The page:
“Refractory pulmonary hypertension” is a phrase none of us in this field wants to hear. First, it means this patient is not doing well. Second, it makes us question our therapeutic approach: could I have done better; could I have been more aggressive with therapy; why did this patient fail? Yet, we know that, despite our best efforts, some patients with pulmonary arterial hypertension (PAH) will not “do well,” and we will be faced with the daunting task of how best to care for these patients.
In this issue of Advances, we address the options for the failing patient; hopefully, the following articles will better prepare you for this situation and will provide you with a blueprint of how to approach such a patient. In this issue, we discuss options such as lung transplantation, atrial septostomy, Potts anastomoses, bridging and mechanical therapies such as ECMO, and palliative care—all of which should be performed in a center with expertise in these complex entities.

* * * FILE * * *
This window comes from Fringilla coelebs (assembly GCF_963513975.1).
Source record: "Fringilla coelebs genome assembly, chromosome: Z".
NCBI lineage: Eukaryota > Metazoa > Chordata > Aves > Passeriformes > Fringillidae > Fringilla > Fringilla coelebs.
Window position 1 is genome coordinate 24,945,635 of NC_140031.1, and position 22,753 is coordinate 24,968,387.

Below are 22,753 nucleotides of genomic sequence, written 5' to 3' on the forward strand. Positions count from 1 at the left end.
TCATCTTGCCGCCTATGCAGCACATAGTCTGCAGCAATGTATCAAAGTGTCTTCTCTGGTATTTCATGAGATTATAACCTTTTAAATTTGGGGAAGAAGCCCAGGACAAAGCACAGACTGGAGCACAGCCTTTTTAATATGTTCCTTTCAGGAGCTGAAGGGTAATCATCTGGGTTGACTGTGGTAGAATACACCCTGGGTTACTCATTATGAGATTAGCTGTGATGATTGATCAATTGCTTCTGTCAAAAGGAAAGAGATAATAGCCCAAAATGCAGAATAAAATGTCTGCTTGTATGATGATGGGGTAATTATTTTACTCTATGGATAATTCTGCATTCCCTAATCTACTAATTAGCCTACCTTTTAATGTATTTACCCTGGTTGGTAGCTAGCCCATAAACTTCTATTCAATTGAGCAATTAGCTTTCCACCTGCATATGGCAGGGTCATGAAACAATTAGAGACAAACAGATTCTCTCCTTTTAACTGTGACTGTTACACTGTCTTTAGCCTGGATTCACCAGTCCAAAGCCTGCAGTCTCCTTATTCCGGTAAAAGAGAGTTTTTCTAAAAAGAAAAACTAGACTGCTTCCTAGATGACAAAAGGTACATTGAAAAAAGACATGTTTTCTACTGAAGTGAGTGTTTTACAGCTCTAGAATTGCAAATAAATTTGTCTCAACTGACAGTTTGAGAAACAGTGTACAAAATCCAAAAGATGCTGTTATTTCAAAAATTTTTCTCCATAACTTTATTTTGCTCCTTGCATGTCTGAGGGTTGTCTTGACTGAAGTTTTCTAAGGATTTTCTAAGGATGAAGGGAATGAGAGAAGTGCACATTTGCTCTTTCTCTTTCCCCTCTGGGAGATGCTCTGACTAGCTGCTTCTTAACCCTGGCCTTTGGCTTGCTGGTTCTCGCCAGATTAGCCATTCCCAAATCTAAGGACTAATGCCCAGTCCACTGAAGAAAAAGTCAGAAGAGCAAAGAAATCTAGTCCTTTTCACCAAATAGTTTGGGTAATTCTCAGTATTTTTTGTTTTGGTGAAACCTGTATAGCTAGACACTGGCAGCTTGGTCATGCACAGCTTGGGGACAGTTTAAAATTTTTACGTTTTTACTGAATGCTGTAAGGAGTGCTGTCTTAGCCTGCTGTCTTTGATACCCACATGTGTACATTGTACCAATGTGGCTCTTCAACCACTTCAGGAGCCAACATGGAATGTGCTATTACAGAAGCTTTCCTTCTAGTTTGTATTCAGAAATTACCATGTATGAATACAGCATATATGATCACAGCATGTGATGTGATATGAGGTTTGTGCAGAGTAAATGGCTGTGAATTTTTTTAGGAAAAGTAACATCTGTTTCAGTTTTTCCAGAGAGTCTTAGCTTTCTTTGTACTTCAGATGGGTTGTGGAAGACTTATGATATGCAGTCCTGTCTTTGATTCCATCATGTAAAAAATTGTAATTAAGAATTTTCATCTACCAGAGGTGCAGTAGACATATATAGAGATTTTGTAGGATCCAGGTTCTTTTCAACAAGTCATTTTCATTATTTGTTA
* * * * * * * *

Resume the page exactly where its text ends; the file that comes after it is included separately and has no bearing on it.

I thank all those who contributed to this effort: the authors of the various articles and the participants in the Roundtable. In sum, I hope discussion of this difficult subject will make your PAH life a little easier.